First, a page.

According to their About page, “NOCAZ is an attempt to make a space for self-published artists and thinkers to put their work out in the public sphere and be able to reach each other without the constraints and expense of the commercial publishing industry. Zines are a participatory format and [they] hope bringing multiple perspectives together under one roof can create dialogue and inspire more people to express themselves though print.” I can report that, for us at least, the short-lived festival was a resounding success on these terms. I also suspect we were far from the only attendees who started making zines for the first time after attending the fest.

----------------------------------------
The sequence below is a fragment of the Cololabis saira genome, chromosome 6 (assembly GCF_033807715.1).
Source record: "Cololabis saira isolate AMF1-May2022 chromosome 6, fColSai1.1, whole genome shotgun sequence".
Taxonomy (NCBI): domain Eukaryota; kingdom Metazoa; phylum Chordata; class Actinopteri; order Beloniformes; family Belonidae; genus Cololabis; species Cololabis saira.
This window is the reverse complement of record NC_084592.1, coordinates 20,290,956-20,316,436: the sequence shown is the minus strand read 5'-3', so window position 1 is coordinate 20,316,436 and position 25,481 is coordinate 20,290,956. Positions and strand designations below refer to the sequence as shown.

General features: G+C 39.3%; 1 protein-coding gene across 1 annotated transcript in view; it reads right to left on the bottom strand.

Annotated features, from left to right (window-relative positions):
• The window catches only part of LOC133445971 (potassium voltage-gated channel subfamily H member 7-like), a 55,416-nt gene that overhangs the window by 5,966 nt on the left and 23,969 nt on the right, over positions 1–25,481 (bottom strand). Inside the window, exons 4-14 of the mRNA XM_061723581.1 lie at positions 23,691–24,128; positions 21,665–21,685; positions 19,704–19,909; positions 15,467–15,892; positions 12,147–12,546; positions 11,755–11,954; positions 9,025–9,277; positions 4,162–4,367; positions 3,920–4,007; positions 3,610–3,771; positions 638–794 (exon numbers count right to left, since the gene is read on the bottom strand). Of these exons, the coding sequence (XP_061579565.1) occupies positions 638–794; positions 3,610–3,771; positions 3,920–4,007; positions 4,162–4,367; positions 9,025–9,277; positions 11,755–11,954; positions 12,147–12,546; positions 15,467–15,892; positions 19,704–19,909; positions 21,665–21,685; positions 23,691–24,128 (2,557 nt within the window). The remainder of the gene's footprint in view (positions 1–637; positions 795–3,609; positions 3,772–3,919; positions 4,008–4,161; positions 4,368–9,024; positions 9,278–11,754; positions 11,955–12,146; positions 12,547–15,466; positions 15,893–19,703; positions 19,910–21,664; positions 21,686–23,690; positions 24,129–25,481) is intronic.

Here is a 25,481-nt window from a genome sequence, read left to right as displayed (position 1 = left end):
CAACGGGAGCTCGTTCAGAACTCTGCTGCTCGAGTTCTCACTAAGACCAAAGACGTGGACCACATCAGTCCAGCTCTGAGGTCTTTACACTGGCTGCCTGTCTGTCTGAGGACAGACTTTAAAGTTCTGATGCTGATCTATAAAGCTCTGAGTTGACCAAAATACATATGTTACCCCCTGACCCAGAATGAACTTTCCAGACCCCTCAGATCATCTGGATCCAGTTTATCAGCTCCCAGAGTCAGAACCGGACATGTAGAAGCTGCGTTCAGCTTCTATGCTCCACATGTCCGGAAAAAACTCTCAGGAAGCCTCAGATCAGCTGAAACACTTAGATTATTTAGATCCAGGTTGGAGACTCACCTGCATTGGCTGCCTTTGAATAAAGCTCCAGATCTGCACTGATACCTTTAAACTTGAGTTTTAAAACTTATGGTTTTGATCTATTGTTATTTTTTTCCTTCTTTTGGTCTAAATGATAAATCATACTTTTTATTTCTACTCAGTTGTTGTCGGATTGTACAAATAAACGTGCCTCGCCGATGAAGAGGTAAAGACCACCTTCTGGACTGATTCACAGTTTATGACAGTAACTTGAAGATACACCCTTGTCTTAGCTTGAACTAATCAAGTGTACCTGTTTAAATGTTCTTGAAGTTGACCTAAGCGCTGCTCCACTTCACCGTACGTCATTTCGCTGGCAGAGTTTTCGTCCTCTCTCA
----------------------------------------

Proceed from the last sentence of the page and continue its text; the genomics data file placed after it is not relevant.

I don’t think there’s a more appropriate note to end our time with NOCAZ on than the new zine we’ve printed for this year’s fest: a collection of movie reviews I wrote about backyard filmmaker Matt Farley last summer. For the last two decades, Farley has been making microbudget horror comedies and recording tens of thousands of novelty songs with his family & friends around his New England neighborhoods to little outside fanfare. There’s nothing especially “punk” about his work or his demeanor, but Farley’s Motern Media brand is still a microcosmic D.I.Y. operation that feels entirely in-spirit with the NOCAZ tabling experience. I was thinking a lot about Matt Farley last summer when exhibiting Swampflix zines at the American Library Association’s national conference. I spent four consecutive days in a massive convention hall peddling zines to librarians from all over the country. Out of every dozen or so people who actually stopped to talk to us about our zines (or to learn about zine culture in general), there were only one or two who enthusiastically got what we were doing and found great joy in talking about movies with a stranger. It was the exact high-effort, low-payoff amateur art lifestyle Farley details in our current Movie of the Month, 2013’s Local Legends. Tripling as a narrative comedy, a documentary, and an infomercial selling Farley’s various CDs & DVDs, Local Legends is a stunningly bullshit-free, self-aware summation of the minor joys & embarrassments of amateur art production in the self-publishing digital hellscape of the 2010s. It’s Farley’s masterpiece, and I see so much of my own experiences blogging, podcasting, and making zines in its cruel self-satire. Just as much as NOCAZ opened my eyes to Swampflix already being a kind of online zine before we were ever in print, Local Legends helped clarify exactly what I was feeling putting all this effort into go-nowhere art projects with no clear goal beyond the act of their own production.